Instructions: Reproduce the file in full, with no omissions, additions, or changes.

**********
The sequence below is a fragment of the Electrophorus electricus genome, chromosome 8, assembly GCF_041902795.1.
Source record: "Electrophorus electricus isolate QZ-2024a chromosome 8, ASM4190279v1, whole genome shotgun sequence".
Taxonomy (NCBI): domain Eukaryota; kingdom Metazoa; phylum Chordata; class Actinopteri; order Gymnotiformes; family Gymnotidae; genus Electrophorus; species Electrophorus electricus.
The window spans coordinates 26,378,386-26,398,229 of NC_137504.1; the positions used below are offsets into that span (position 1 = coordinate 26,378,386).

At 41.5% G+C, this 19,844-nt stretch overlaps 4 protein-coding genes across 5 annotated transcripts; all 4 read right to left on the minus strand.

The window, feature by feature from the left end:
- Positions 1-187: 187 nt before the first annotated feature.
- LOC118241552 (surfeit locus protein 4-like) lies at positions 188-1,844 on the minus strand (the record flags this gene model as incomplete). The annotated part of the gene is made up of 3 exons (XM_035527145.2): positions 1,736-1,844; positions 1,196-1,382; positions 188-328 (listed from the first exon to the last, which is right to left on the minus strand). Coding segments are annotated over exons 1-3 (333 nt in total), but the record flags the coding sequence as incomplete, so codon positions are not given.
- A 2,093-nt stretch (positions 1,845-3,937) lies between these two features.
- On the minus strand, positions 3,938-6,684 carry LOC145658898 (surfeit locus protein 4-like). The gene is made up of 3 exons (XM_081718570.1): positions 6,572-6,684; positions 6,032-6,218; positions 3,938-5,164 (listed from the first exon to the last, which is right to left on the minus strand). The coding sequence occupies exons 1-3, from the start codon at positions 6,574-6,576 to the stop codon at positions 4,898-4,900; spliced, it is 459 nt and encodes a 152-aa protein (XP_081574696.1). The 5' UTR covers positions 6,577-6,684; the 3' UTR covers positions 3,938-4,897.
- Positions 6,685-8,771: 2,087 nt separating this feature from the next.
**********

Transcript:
The sequence below is a fragment of the Electrophorus electricus genome, chromosome 8, assembly GCF_041902795.1.
Source record: "Electrophorus electricus isolate QZ-2024a chromosome 8, ASM4190279v1, whole genome shotgun sequence".
Taxonomy (NCBI): domain Eukaryota; kingdom Metazoa; phylum Chordata; class Actinopteri; order Gymnotiformes; family Gymnotidae; genus Electrophorus; species Electrophorus electricus.
The window spans coordinates 26,378,386-26,398,229 of NC_137504.1; the positions used below are offsets into that span (position 1 = coordinate 26,378,386).

At 41.5% G+C, this 19,844-nt stretch overlaps 4 protein-coding genes across 5 annotated transcripts; all 4 read right to left on the minus strand.

The window, feature by feature from the left end:
- Positions 1-187: 187 nt before the first annotated feature.
- LOC118241552 (surfeit locus protein 4-like) lies at positions 188-1,844 on the minus strand (the record flags this gene model as incomplete). The annotated part of the gene is made up of 3 exons (XM_035527145.2): positions 1,736-1,844; positions 1,196-1,382; positions 188-328 (listed from the first exon to the last, which is right to left on the minus strand). Coding segments are annotated over exons 1-3 (333 nt in total), but the record flags the coding sequence as incomplete, so codon positions are not given.
- A 2,093-nt stretch (positions 1,845-3,937) lies between these two features.
- On the minus strand, positions 3,938-6,684 carry LOC145658898 (surfeit locus protein 4-like). The gene is made up of 3 exons (XM_081718570.1): positions 6,572-6,684; positions 6,032-6,218; positions 3,938-5,164 (listed from the first exon to the last, which is right to left on the minus strand). The coding sequence occupies exons 1-3, from the start codon at positions 6,574-6,576 to the stop codon at positions 4,898-4,900; spliced, it is 459 nt and encodes a 152-aa protein (XP_081574696.1). The 5' UTR covers positions 6,577-6,684; the 3' UTR covers positions 3,938-4,897.
- Positions 6,685-8,771: 2,087 nt separating this feature from the next.